- August 28–Martin Luther King Jr. gives his “I Have a Dream” speech on the steps of the Lincoln Monument to at least 250,000 people.
- October 8–Sam Cooke and his band are arrested after trying to register at a “whites only” motel in Louisiana. In the months following, he recorded “A Change Is Gonna Come.”
- November 22–President John F. Kennedy is assassinated by Lee Harvey Oswald in Dallas, Texas.
- November 22–President John F. Kennedy is assassinated by Lee Harvey Oswald in Dallas, Texas.
September 15, 1963: The 16th Street Baptist Church Bombing
“…one of the most vicious and tragic crimes ever perpetrated against humanity” – Dr. Martin Luther King Jr.
Throughout the Civil Rights Movement, Birmingham, Alabama was a major site of protests, marches and sit-ins that were often met with police brutality and violence from white citizens. In fact, homemade bombs planted in homes and churches became so commonplace that the city was offhandedly known as “Bombingham.” Between 1947 and 1965, white supremacists planted more than 50 devices targeting Black churches, Black leaders, Jews and Catholics.
Throughout the first half of the 20th Century, the 16th Street Baptist Church hosted many meetings led by Civil Rights activists and other notable individuals like W.E.B. Du Bois, Mary McLeod Berthune, Paul Robeson and Ralph Bunche. In an effort to intimidate demonstrators, white supremacist members of the KKK routinely telephoned the church with bomb threats intended to disrupt these meetings, as well as regular church services.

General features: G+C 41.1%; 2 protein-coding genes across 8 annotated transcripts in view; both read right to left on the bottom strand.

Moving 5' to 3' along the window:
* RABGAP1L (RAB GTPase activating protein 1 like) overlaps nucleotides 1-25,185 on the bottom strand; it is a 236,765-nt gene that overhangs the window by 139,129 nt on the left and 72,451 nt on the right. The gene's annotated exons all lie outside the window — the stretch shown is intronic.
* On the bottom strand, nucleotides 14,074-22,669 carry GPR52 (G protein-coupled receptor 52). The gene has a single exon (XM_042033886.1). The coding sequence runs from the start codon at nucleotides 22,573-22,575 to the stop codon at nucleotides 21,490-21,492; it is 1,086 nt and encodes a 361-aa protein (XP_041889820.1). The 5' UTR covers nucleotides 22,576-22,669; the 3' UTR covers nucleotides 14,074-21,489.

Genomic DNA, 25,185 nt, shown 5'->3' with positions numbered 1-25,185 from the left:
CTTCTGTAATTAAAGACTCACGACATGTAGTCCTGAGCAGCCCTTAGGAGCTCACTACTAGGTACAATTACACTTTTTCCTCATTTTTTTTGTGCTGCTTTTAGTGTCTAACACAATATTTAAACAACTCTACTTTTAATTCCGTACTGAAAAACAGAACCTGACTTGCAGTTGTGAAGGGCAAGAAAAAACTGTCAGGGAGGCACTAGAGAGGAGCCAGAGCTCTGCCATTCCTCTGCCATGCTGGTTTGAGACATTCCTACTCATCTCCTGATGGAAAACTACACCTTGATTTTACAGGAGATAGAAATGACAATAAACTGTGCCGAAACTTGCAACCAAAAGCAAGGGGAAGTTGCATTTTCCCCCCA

A note of importance—violence on Black churches was not exclusive to the Civil Rights Era. The unthinkable horror of September 15, 1963 followed a long history of terrorism against Black houses of worship—a history as old as the United States. At approximately 10:22am, on Sunday, September 15, 1963, an anonymous man phoned the 16th Street Baptist Church. The call was answered by the church secretary Carolyn Maull. The anonymous caller simply said the words, “three minutes” to Maull before terminating the call. A few moments later, a bomb made of 19 sticks (some reports say “at least 15 sticks”) of dynamite detonated. They had been planted under the church steps the night before.
The bomb exploded on the east side of the building, where five young girls were getting ready for church in a basement restroom. The explosion sprayed mortar and bricks from the front of the building, caved in walls and filled the interior with smoke. Horrified parishioners quickly evacuated. It destroyed cars on the street outside and blew out glass windows nearly 100 feet away.
Beneath piles of debris in the church basement, the bodies of four girls were found. They were Addie Mae Collins, Cynthia Wesley and Carole Robertson, all age 14, and Denise McNair, age 11. A fifth girl who had been with them, Sarah Collins (the younger sister of Addie Mae Collins), lost her right eye in the explosion. Dozens of other people were injured (reports are unclear, but most say at least 20).